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Home Brew Forums > Home Brewing Beer > All Grain & Partial Mash Brewing > How does water hardness effect mash efficiency?
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Old 09-18-2011, 07:42 AM   #21
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Originally Posted by ImperialStout

The grains were in a bag so moved the bag up and down in the cooler as stirring was not an option. Had 8 pounds grain in a 5 gal cooler. Not familiar with some brewing terms. What does it mean if the grain bill was tiny? I'm thinking a small amount of grain. Besides hops, recipe has 8 pounds grain and 2 pounds 8 ounces DME for a 5 gal batch. Am told a 5 gal Igloo drink cooler will mash 12 pounds grain in a bag, correct?
How big is your grain bag? The bag should be the same size as your cooler. Think of it as a cooler liner as opposed to a grain bag. The grain should float freely in the mash water and you should be able to stir it. Stirring vigorously for up to five minutes will dramatically improve your efficiency.
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Old 09-18-2011, 01:38 PM   #22
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I think for an all grain brewer one of the simplest things that will save your sanity will be using a brew program like brewsmith, etc. I use it. Basically you plug in your recipe details and it spits out a strike temp for you. I think this is the best way for you to get your bearings.

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Old 09-18-2011, 06:19 PM   #23
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Originally Posted by CidahMastah View Post
I think for an all grain brewer one of the simplest things that will save your sanity will be using a brew program like brewsmith, etc. I use it. Basically you plug in your recipe details and it spits out a strike temp for you. I think this is the best way for you to get your bearings.
Good point. Some of the programs (like brewtarget) are even free. Like I said earlier they're not perfect, but if you input the info properly they'll usually get you pretty darn close. IMO for those just starting out all grain brewing, Beersmith is worth every penny of the $20 or however much it costs now.
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Old 02-11-2012, 07:14 PM   #24
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Default Water Hardness

Hey, not sure if anyone is still looking at this, but if so a couple of things:
1. NEVER EVER use chemically ionized softened water to brew with. The idea in this is that Ca2+ (and to a lesser degree Mg2+) is replaced with Na+, or sodium, at a level that is unsuitable for brewing. under 150ppm or so is ok, but this will be way over that. You shouldn't even drink this water on a normal basis, and it will ruin your mash profile.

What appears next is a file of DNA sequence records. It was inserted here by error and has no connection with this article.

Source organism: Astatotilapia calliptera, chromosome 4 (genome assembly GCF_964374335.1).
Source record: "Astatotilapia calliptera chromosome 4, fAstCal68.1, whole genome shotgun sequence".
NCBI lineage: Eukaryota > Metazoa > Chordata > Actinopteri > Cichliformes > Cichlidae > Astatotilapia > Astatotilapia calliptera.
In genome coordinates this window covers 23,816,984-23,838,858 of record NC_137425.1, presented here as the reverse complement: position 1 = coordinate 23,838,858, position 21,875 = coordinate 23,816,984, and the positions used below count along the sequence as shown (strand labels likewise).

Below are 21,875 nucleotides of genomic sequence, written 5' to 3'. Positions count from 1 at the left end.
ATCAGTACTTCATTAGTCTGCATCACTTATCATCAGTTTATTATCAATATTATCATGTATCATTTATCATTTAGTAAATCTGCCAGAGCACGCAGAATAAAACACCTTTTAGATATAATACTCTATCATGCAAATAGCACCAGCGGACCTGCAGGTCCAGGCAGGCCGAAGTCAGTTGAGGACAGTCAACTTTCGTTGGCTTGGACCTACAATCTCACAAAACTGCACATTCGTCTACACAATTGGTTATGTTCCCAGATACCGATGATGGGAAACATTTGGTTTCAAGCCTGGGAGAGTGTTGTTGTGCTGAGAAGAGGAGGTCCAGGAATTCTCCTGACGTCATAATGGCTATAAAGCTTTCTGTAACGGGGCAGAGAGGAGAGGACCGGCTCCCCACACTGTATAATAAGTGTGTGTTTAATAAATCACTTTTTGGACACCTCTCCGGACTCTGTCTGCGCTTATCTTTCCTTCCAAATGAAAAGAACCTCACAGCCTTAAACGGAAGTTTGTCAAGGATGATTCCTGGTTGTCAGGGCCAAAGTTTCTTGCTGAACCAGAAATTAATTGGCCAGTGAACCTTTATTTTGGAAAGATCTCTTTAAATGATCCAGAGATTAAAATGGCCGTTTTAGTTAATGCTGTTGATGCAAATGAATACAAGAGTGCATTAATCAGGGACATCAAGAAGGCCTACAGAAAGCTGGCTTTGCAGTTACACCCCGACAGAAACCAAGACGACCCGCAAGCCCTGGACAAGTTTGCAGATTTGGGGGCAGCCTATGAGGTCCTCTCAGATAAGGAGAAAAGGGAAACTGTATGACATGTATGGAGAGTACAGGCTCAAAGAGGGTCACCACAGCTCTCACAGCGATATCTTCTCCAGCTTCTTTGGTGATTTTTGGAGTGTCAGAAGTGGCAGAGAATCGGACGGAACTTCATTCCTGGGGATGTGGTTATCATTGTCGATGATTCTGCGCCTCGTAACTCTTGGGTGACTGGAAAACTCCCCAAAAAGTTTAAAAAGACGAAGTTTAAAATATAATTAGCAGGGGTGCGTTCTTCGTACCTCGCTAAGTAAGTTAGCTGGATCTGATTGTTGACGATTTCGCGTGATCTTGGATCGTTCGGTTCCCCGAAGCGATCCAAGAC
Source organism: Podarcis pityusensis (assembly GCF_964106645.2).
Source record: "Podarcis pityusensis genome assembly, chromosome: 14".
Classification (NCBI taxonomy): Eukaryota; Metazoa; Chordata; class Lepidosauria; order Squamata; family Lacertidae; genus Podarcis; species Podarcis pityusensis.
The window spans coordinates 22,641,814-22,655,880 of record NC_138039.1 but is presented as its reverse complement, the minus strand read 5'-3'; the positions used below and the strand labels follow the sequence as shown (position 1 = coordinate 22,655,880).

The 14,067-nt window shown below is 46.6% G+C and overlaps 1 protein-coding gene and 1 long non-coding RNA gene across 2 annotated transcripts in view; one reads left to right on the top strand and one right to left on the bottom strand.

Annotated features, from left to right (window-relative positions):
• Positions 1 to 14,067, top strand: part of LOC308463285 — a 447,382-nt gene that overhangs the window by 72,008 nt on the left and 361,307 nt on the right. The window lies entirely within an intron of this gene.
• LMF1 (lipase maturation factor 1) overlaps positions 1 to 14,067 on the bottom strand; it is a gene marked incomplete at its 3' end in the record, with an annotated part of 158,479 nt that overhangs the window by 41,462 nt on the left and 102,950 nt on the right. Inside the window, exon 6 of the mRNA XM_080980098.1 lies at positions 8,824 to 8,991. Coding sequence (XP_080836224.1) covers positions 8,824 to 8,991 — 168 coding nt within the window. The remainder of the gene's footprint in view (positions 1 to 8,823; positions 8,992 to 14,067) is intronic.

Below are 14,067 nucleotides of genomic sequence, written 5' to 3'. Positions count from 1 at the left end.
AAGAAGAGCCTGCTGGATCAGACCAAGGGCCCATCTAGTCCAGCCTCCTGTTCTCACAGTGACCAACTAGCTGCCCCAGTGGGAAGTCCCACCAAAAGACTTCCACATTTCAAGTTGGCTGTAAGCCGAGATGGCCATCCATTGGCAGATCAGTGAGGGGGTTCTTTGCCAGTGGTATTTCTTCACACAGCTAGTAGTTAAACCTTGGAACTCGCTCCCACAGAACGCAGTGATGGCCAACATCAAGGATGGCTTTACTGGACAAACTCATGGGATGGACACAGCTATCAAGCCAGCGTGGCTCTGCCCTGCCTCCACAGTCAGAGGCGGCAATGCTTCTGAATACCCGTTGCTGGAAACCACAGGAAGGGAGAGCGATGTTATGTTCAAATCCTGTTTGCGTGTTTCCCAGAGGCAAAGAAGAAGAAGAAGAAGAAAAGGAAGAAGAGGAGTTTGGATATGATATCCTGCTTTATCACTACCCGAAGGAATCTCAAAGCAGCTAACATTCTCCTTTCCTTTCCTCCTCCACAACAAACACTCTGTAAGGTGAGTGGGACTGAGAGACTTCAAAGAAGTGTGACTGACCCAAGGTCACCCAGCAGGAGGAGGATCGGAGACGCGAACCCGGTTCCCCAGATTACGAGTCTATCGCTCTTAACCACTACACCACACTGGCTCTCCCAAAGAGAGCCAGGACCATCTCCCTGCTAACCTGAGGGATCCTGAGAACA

2. Hardness and Alkalinity are important to the mash because of the enzymatic reactions that take place DURING THE MASH. by the time you boil, these reactions have or have not already taken place, so its not a factor. Take a pH reading of your water, take a pH reading of your MASH after it settles, and you'll notice that it has dropped significantly. The enzymes and processes of the Mash will buffer the wort to around 5.4 or so,+/- .2 If not, you have an alkalinity problem, and should either have it tested and add salts or acids as such, or add distilled water to your mash water to lower the overall alkalinity and hardness. The other option is to just buy water from the grocery store, always in a moderate range good for brewing. you can usually even get a water report on it fairly easily.

If you're really curious about this and don't want to spend the money on testing, you can always do small 1l batches of mash, adding a bit more distilled water each time to your strike water, and check the pH until you get into that golden range.

Also, just a note, if you have city water, not a well, make sure to use a carbon filter somewhere in the line if using for mash water, Chloride/chlorine will affect your mash negatively as well. also, do not use 100% distilled water to mash with either, the water must have trace amounts of ions in it for enzymatic actions and yeast nutrient. You can however make/buy distilled water and build your own water from scratch if you are trying to mimic a certain area, ie. Burton on Trent for ales or Munich for lagers.

Hope this helps.

Scott

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